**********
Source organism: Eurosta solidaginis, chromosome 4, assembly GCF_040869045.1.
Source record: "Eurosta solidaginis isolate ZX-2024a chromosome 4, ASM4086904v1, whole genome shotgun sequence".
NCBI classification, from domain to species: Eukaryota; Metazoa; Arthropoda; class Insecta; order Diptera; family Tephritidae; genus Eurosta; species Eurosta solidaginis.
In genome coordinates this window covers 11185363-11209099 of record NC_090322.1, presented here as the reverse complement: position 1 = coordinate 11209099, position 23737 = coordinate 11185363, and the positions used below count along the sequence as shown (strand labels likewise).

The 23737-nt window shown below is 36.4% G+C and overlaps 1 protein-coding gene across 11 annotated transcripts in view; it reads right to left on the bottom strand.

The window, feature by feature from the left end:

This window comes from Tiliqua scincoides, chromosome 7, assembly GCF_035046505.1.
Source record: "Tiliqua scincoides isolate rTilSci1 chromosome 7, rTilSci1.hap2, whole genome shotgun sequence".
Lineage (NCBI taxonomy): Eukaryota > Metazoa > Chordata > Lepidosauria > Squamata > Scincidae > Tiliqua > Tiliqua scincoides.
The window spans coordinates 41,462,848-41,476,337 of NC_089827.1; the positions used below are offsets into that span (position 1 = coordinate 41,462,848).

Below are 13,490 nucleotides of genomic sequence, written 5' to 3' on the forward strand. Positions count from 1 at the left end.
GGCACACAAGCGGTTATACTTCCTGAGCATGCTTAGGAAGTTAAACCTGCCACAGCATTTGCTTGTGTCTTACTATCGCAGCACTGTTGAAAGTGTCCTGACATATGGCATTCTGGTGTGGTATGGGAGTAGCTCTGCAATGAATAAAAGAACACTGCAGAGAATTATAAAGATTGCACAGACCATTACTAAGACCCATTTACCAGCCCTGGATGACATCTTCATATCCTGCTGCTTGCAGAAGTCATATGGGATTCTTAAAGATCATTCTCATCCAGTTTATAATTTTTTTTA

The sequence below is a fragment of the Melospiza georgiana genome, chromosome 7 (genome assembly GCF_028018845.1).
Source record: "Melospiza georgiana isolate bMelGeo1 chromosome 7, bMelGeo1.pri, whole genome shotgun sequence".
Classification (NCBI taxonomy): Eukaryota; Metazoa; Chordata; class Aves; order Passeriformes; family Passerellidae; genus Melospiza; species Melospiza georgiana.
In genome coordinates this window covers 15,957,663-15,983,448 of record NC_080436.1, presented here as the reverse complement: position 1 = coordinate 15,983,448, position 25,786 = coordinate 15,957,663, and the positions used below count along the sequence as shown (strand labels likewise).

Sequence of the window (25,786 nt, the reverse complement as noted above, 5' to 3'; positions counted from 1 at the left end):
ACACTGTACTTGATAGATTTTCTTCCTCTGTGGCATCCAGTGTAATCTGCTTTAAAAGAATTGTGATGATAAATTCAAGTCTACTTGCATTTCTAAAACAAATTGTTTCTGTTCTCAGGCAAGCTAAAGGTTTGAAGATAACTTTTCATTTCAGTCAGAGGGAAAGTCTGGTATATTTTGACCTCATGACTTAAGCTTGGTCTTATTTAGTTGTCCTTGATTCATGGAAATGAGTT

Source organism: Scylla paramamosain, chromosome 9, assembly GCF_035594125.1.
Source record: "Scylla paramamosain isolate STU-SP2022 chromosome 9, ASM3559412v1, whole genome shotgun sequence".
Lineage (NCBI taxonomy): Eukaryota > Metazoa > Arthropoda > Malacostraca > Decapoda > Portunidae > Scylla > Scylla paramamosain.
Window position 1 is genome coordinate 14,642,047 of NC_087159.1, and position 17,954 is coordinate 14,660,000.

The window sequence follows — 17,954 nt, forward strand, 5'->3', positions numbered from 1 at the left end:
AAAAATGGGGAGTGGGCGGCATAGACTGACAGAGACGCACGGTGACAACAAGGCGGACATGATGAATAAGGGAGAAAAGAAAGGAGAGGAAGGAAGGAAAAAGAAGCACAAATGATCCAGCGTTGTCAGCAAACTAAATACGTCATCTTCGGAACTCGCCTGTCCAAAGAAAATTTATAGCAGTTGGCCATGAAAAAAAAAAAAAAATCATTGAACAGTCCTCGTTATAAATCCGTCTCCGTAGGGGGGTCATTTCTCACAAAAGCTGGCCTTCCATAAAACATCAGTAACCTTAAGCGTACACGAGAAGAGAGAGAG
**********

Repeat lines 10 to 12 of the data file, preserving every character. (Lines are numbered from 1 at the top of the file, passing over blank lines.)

The window spans coordinates 41,462,848-41,476,337 of NC_089827.1; the positions used below are offsets into that span (position 1 = coordinate 41,462,848).

Below are 13,490 nucleotides of genomic sequence, written 5' to 3' on the forward strand. Positions count from 1 at the left end.
GGCACACAAGCGGTTATACTTCCTGAGCATGCTTAGGAAGTTAAACCTGCCACAGCATTTGCTTGTGTCTTACTATCGCAGCACTGTTGAAAGTGTCCTGACATATGGCATTCTGGTGTGGTATGGGAGTAGCTCTGCAATGAATAAAAGAACACTGCAGAGAATTATAAAGATTGCACAGACCATTACTAAGACCCATTTACCAGCCCTGGATGACATCTTCATATCCTGCTGCTTGCAGAAGTCATATGGGATTCTTAAAGATCATTCTCATCCAGTTTATAATTTTTTTTA